Monday, June 7, 2010


One of the many, many memorial markers at Gettysburg. Sunday’s travels, a mere 51.5 miles, brought big changes as we crossed the Mason/Dixon line just south of Gettysburg, PA.  Although the line predates the Revolutionary War (click here to read its history), it is most well known as the dividing line between southern slaveholding states and northern free states pre-Civil War, and even now marks the passage from “the South” to “the North”.  After spending the winter in the southern states, we’ve left behind the fried chicken and fried pickles, BBQ pork, greens and gumbo, shrimp, fried catfish, hushpuppies and “meat and three”.  Here, iced tea means unsweetened, and no one asks us obvious Yankees if we want our tea “sweet”. 

To us, the most welcome changes were in our weather and our campsite.  The hot humidity of the past week disappeared as a cooler, dryer front arrived in southern Pennsylvania.  After 9 days of camping in dense forest with 30 amps of electrical power, no water hookup, no sewer hookup, and no cable or satellite TV, we were so ready for our site at Artillery Ridge Campground with full hookups and an unobstructed view of the sky.  As soon as we were settled, the washing machine was chugging away and Odel was busy dumping our holding tanks.  Ah, the luxury of a long shower!

Canon on the ridge overlooking Gettysburg. Gettysburg.  Is there a reader who doesn’t recognize that name?  Nonetheless, due to my inattention in history class, I knew Gettysburg only as yet another Civil War battleground, this one particularly famous because of the eloquence of Lincoln’s address (which Odel begins orating whenever I speak the name Gettysburg) at the dedication of the military cemetery.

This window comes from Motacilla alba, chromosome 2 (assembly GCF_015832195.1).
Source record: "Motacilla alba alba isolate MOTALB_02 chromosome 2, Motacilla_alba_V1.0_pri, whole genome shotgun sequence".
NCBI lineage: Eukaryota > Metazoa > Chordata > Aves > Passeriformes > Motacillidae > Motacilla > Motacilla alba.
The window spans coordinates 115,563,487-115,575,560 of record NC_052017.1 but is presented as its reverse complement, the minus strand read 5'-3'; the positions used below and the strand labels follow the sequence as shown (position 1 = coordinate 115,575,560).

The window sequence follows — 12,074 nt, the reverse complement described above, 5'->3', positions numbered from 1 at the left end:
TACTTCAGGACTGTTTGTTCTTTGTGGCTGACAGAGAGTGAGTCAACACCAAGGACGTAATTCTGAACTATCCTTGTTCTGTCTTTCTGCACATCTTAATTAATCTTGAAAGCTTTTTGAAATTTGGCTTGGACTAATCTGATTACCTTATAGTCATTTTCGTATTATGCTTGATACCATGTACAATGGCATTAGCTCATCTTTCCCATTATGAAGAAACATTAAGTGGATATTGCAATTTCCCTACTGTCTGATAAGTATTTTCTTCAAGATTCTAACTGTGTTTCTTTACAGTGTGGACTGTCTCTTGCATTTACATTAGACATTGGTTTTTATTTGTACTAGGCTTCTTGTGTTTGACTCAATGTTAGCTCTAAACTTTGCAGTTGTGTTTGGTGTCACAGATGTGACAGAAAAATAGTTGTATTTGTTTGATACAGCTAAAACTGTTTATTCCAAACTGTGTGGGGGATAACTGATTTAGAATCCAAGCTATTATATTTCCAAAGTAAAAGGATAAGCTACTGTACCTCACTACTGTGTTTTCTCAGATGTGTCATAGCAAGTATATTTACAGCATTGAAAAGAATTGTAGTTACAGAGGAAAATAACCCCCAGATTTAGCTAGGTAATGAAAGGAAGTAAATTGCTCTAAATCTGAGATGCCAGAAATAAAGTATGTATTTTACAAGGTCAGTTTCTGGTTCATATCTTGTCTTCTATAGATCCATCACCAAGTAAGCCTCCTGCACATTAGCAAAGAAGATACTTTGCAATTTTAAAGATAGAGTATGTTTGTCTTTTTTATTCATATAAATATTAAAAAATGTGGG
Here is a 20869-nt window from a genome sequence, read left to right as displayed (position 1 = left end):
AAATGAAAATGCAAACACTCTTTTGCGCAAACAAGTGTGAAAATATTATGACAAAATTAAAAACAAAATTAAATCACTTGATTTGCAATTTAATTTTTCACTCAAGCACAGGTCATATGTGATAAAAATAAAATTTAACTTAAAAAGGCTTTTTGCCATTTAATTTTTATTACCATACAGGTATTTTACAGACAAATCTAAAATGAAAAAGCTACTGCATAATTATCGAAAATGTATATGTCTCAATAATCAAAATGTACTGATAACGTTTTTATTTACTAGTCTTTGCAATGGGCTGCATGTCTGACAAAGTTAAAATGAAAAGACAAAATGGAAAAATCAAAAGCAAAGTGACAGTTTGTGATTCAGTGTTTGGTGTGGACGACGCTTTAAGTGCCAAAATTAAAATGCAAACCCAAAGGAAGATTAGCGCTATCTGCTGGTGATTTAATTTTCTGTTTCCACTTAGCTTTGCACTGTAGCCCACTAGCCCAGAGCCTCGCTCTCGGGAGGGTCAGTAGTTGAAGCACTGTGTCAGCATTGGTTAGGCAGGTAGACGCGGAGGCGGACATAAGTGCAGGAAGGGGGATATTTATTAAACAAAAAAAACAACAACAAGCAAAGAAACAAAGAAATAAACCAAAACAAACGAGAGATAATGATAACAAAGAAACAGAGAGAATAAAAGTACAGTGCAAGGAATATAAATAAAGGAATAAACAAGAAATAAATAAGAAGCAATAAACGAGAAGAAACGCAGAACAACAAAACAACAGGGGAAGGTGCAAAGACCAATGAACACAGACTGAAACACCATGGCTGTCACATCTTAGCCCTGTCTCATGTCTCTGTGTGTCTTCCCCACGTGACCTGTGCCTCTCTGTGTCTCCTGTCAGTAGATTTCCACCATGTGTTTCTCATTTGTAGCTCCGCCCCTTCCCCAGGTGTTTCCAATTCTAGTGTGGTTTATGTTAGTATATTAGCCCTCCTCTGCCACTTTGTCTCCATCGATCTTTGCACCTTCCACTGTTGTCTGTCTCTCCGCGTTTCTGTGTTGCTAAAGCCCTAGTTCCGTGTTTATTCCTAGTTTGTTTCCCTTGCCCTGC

We arrived with no idea of the magnitude of the national park, and no plans other than a reservation for a Segway tour of the battlefield on Tuesday.  To get our bearings, we headed to the National Park Visitor Center yesterday afternoon.

Orientation in the visitor center begins with a 22 minute film highlighting the issues leading up to the war and the significance of the battle at Gettysburg.  After it ended, doors in the back of the theatre opened, leading to escalators moving us upstairs to the Gettysburg Cyclorama (click here to read the interesting details from the NPS site).  Wow!

A scene from the Cyclorama. I’ve never heard of a cyclorama, a not-unusual form of entertainment in those long ago, pre-movie years of the late 1800’s.  Originally completed in 1883, this giant (4 stories high), circular oil painting is one of very few cycloramas remaining (making it an interesting historical artifact on its own).  After a 5 year, $13 million dollar restoration, the Gettysburg Cyclorama opened in its current round building in 2008. 

As we visitors stood on a raised platform in the center of the cyclorama, a narrator described Pickett’s Charge, the final, brutal, bloody battle at Gettysburg.  The lights in the room were dim; spotlights highlighted details of the battle as the narration progressed.  With nothing but narration, music, sound effects and lighting, we were all swept into the heat of the battle, moving from one side of the round platform to another to view the “action”.  Fascinating! 

A house on the battlefield. Thus inspired, we headed out in the car (no air conditioning required!) with a map and driving directions.  We have since driven, walked, and photographed much of the huge battlefield.  The three day battle raged through Gettysburg, the surrounding farms, and up and down valleys and hillsides, now dotted with seemingly hundreds of monuments and markers placed in the late 1800’s.   Yesterday we drove the tour route, today we walked a few miles of it, tomorrow we will take our narrated, guided Segway tour.  Who would have thought it could be so fascinating?